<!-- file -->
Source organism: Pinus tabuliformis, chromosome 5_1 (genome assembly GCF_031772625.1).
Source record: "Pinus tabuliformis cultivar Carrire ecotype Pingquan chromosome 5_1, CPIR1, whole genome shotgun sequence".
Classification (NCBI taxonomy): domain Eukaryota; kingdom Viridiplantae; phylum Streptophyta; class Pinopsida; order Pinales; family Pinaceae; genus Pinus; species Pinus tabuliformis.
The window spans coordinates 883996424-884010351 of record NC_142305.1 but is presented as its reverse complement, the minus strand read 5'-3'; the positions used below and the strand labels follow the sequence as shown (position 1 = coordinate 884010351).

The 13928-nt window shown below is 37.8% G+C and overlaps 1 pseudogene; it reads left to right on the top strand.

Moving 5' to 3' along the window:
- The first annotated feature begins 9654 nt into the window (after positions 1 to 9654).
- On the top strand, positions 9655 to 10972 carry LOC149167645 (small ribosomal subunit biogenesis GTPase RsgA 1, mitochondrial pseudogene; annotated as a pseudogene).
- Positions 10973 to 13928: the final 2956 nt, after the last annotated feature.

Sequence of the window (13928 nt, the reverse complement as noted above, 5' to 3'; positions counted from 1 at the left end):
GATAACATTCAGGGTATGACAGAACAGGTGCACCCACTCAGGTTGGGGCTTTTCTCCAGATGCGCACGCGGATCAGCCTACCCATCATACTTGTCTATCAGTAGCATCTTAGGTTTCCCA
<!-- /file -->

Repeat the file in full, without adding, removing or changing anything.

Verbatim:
Source organism: Pinus tabuliformis, chromosome 5_1 (genome assembly GCF_031772625.1).
Source record: "Pinus tabuliformis cultivar Carrire ecotype Pingquan chromosome 5_1, CPIR1, whole genome shotgun sequence".
Classification (NCBI taxonomy): domain Eukaryota; kingdom Viridiplantae; phylum Streptophyta; class Pinopsida; order Pinales; family Pinaceae; genus Pinus; species Pinus tabuliformis.
The window spans coordinates 883996424-884010351 of record NC_142305.1 but is presented as its reverse complement, the minus strand read 5'-3'; the positions used below and the strand labels follow the sequence as shown (position 1 = coordinate 884010351).

The 13928-nt window shown below is 37.8% G+C and overlaps 1 pseudogene; it reads left to right on the top strand.

Moving 5' to 3' along the window:
- The first annotated feature begins 9654 nt into the window (after positions 1 to 9654).
- On the top strand, positions 9655 to 10972 carry LOC149167645 (small ribosomal subunit biogenesis GTPase RsgA 1, mitochondrial pseudogene; annotated as a pseudogene).
- Positions 10973 to 13928: the final 2956 nt, after the last annotated feature.

Sequence of the window (13928 nt, the reverse complement as noted above, 5' to 3'; positions counted from 1 at the left end):
GATAACATTCAGGGTATGACAGAACAGGTGCACCCACTCAGGTTGGGGCTTTTCTCCAGATGCGCACGCGGATCAGCCTACCCATCATACTTGTCTATCAGTAGCATCTTAGGTTTCCCA